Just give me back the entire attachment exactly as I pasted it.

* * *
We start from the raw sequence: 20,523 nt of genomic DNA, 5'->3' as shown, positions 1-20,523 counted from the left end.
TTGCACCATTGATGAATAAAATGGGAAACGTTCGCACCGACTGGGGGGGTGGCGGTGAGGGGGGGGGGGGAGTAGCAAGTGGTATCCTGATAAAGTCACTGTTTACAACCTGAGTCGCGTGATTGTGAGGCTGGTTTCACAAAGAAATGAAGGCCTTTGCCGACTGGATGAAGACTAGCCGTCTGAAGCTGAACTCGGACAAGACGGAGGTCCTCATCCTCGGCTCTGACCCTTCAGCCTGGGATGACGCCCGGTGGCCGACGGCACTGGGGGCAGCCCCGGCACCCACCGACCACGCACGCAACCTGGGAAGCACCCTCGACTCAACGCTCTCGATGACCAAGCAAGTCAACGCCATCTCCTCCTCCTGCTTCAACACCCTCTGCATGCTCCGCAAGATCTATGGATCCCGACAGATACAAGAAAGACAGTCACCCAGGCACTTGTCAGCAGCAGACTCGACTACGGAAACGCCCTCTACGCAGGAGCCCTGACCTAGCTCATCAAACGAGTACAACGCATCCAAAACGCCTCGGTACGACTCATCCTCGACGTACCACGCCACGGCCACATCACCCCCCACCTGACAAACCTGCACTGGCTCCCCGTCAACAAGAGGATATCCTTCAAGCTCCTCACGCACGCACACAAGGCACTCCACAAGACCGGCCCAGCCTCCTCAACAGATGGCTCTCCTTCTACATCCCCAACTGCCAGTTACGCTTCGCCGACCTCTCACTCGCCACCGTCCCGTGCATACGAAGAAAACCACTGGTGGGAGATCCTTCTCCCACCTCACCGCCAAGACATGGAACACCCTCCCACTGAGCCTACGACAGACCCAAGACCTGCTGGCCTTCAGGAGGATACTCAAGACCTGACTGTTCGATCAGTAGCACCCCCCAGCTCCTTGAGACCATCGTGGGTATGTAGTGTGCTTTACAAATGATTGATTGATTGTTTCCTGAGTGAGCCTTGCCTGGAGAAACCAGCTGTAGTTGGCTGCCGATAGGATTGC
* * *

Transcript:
We start from the raw sequence: 20,523 nt of genomic DNA, 5'->3' as shown, positions 1-20,523 counted from the left end.
TTGCACCATTGATGAATAAAATGGGAAACGTTCGCACCGACTGGGGGGGTGGCGGTGAGGGGGGGGGGGGAGTAGCAAGTGGTATCCTGATAAAGTCACTGTTTACAACCTGAGTCGCGTGATTGTGAGGCTGGTTTCACAAAGAAATGAAGGCCTTTGCCGACTGGATGAAGACTAGCCGTCTGAAGCTGAACTCGGACAAGACGGAGGTCCTCATCCTCGGCTCTGACCCTTCAGCCTGGGATGACGCCCGGTGGCCGACGGCACTGGGGGCAGCCCCGGCACCCACCGACCACGCACGCAACCTGGGAAGCACCCTCGACTCAACGCTCTCGATGACCAAGCAAGTCAACGCCATCTCCTCCTCCTGCTTCAACACCCTCTGCATGCTCCGCAAGATCTATGGATCCCGACAGATACAAGAAAGACAGTCACCCAGGCACTTGTCAGCAGCAGACTCGACTACGGAAACGCCCTCTACGCAGGAGCCCTGACCTAGCTCATCAAACGAGTACAACGCATCCAAAACGCCTCGGTACGACTCATCCTCGACGTACCACGCCACGGCCACATCACCCCCCACCTGACAAACCTGCACTGGCTCCCCGTCAACAAGAGGATATCCTTCAAGCTCCTCACGCACGCACACAAGGCACTCCACAAGACCGGCCCAGCCTCCTCAACAGATGGCTCTCCTTCTACATCCCCAACTGCCAGTTACGCTTCGCCGACCTCTCACTCGCCACCGTCCCGTGCATACGAAGAAAACCACTGGTGGGAGATCCTTCTCCCACCTCACCGCCAAGACATGGAACACCCTCCCACTGAGCCTACGACAGACCCAAGACCTGCTGGCCTTCAGGAGGATACTCAAGACCTGACTGTTCGATCAGTAGCACCCCCCAGCTCCTTGAGACCATCGTGGGTATGTAGTGTGCTTTACAAATGATTGATTGATTGTTTCCTGAGTGAGCCTTGCCTGGAGAAACCAGCTGTAGTTGGCTGCCGATAGGATTGC